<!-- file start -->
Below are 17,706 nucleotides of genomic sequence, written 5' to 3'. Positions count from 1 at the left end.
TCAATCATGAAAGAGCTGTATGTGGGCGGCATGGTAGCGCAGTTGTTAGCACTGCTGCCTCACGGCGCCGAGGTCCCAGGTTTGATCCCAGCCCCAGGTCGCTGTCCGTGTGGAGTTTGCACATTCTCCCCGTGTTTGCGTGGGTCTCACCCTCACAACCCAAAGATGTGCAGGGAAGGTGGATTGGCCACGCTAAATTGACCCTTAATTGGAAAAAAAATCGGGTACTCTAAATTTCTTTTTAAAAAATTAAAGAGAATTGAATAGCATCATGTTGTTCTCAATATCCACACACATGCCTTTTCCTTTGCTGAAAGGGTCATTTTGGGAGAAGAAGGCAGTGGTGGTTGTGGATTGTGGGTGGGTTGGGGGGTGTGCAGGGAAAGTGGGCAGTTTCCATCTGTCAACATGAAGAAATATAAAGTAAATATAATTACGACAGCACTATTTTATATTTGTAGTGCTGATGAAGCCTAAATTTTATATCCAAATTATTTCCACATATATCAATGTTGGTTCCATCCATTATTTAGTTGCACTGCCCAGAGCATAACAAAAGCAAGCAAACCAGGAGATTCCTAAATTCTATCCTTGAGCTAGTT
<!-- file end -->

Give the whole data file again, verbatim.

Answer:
Below are 17,706 nucleotides of genomic sequence, written 5' to 3'. Positions count from 1 at the left end.
TCAATCATGAAAGAGCTGTATGTGGGCGGCATGGTAGCGCAGTTGTTAGCACTGCTGCCTCACGGCGCCGAGGTCCCAGGTTTGATCCCAGCCCCAGGTCGCTGTCCGTGTGGAGTTTGCACATTCTCCCCGTGTTTGCGTGGGTCTCACCCTCACAACCCAAAGATGTGCAGGGAAGGTGGATTGGCCACGCTAAATTGACCCTTAATTGGAAAAAAAATCGGGTACTCTAAATTTCTTTTTAAAAAATTAAAGAGAATTGAATAGCATCATGTTGTTCTCAATATCCACACACATGCCTTTTCCTTTGCTGAAAGGGTCATTTTGGGAGAAGAAGGCAGTGGTGGTTGTGGATTGTGGGTGGGTTGGGGGGTGTGCAGGGAAAGTGGGCAGTTTCCATCTGTCAACATGAAGAAATATAAAGTAAATATAATTACGACAGCACTATTTTATATTTGTAGTGCTGATGAAGCCTAAATTTTATATCCAAATTATTTCCACATATATCAATGTTGGTTCCATCCATTATTTAGTTGCACTGCCCAGAGCATAACAAAAGCAAGCAAACCAGGAGATTCCTAAATTCTATCCTTGAGCTAGTT